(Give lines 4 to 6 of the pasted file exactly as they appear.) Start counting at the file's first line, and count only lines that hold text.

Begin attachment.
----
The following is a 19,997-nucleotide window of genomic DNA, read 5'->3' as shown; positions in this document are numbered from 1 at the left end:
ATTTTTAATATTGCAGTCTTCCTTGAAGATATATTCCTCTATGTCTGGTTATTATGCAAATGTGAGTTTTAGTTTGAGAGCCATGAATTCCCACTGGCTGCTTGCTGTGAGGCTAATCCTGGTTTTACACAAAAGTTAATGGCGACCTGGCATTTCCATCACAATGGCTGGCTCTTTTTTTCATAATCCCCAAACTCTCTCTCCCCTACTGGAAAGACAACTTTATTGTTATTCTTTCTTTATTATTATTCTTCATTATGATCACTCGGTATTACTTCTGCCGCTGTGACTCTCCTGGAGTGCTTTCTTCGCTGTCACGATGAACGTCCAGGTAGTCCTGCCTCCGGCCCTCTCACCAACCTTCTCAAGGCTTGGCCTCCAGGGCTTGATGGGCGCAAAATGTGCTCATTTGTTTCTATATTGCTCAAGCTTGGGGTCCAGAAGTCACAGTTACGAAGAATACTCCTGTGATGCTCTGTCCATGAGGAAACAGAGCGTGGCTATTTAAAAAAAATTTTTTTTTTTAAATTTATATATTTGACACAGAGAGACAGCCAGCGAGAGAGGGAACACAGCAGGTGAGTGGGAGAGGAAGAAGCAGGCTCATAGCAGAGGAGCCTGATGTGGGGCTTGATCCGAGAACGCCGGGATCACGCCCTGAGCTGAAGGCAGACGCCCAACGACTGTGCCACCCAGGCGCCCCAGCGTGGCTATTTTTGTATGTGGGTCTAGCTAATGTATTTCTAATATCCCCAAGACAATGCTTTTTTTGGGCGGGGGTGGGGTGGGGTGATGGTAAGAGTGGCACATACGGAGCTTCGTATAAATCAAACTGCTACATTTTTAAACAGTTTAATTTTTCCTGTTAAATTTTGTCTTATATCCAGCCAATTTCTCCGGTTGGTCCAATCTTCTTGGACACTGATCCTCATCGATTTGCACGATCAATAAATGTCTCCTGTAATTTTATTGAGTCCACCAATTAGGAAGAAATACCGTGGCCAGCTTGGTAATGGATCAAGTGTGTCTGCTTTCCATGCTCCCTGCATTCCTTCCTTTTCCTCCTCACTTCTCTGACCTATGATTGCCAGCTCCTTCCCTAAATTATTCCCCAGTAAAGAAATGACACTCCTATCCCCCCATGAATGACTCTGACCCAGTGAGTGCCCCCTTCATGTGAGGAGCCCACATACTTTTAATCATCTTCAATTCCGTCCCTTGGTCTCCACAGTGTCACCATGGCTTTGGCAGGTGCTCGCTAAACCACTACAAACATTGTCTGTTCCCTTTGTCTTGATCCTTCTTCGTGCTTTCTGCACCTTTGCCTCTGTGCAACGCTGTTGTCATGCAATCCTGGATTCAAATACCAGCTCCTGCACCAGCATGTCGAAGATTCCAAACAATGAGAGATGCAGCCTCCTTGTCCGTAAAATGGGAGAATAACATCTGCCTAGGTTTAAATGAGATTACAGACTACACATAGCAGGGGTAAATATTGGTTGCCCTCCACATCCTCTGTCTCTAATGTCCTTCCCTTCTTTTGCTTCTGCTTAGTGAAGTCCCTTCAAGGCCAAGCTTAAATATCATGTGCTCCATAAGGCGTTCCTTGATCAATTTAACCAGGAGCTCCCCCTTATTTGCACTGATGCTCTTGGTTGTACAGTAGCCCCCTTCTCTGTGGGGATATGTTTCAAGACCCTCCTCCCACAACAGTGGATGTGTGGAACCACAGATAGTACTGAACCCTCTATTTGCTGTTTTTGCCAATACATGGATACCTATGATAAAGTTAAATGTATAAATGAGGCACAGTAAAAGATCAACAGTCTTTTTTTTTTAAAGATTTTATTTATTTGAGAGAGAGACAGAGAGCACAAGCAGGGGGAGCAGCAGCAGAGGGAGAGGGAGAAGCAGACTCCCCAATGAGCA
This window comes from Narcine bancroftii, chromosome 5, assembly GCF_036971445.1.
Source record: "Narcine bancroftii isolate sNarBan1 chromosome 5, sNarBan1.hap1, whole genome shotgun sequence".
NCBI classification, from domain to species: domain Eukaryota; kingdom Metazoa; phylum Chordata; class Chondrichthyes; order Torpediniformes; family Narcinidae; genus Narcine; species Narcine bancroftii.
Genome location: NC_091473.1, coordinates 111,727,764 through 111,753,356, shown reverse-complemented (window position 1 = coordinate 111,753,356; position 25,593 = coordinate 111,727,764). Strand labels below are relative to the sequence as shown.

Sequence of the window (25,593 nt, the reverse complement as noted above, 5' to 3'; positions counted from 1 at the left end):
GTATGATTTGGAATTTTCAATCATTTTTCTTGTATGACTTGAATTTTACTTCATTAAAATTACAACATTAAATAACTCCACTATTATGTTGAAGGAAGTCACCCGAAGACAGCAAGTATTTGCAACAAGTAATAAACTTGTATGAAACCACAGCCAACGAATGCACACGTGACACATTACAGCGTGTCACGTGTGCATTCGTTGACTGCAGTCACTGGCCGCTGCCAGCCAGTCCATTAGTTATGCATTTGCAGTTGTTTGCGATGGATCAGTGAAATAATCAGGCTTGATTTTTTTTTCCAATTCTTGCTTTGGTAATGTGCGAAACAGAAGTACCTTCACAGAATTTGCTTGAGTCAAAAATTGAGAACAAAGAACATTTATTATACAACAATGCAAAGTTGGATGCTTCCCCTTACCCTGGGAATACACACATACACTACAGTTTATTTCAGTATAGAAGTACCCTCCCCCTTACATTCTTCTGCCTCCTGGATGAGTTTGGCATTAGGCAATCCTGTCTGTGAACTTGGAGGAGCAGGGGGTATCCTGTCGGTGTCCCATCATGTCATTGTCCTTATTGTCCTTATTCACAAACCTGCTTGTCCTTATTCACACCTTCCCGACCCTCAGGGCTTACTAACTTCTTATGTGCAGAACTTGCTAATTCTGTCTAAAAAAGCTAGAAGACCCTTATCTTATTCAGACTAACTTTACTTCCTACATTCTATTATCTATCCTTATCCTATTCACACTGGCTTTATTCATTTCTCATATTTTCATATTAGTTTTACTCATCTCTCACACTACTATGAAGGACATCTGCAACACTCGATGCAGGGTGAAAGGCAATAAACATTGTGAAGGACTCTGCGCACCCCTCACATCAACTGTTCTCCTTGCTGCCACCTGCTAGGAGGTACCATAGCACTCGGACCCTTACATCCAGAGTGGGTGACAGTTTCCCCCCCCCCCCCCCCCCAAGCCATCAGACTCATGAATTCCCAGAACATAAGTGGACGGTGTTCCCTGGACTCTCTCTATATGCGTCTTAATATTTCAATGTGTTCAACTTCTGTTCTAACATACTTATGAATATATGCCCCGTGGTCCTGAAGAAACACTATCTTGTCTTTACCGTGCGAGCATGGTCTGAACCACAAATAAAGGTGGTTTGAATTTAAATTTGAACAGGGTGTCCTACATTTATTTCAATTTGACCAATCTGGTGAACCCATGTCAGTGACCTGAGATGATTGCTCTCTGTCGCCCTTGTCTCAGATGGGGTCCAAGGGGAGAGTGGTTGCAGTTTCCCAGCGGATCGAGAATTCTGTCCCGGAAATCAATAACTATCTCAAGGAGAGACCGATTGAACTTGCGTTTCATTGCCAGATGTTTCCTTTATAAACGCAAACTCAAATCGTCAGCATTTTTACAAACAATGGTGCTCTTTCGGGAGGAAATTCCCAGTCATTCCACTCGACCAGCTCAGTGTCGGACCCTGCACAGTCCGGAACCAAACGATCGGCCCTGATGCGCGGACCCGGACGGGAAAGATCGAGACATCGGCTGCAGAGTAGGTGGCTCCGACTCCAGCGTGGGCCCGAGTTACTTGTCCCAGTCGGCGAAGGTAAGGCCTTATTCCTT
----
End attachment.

Source record: "Narcine bancroftii isolate sNarBan1 chromosome 5, sNarBan1.hap1, whole genome shotgun sequence".
NCBI classification, from domain to species: domain Eukaryota; kingdom Metazoa; phylum Chordata; class Chondrichthyes; order Torpediniformes; family Narcinidae; genus Narcine; species Narcine bancroftii.
Genome location: NC_091473.1, coordinates 111,727,764 through 111,753,356, shown reverse-complemented (window position 1 = coordinate 111,753,356; position 25,593 = coordinate 111,727,764). Strand labels below are relative to the sequence as shown.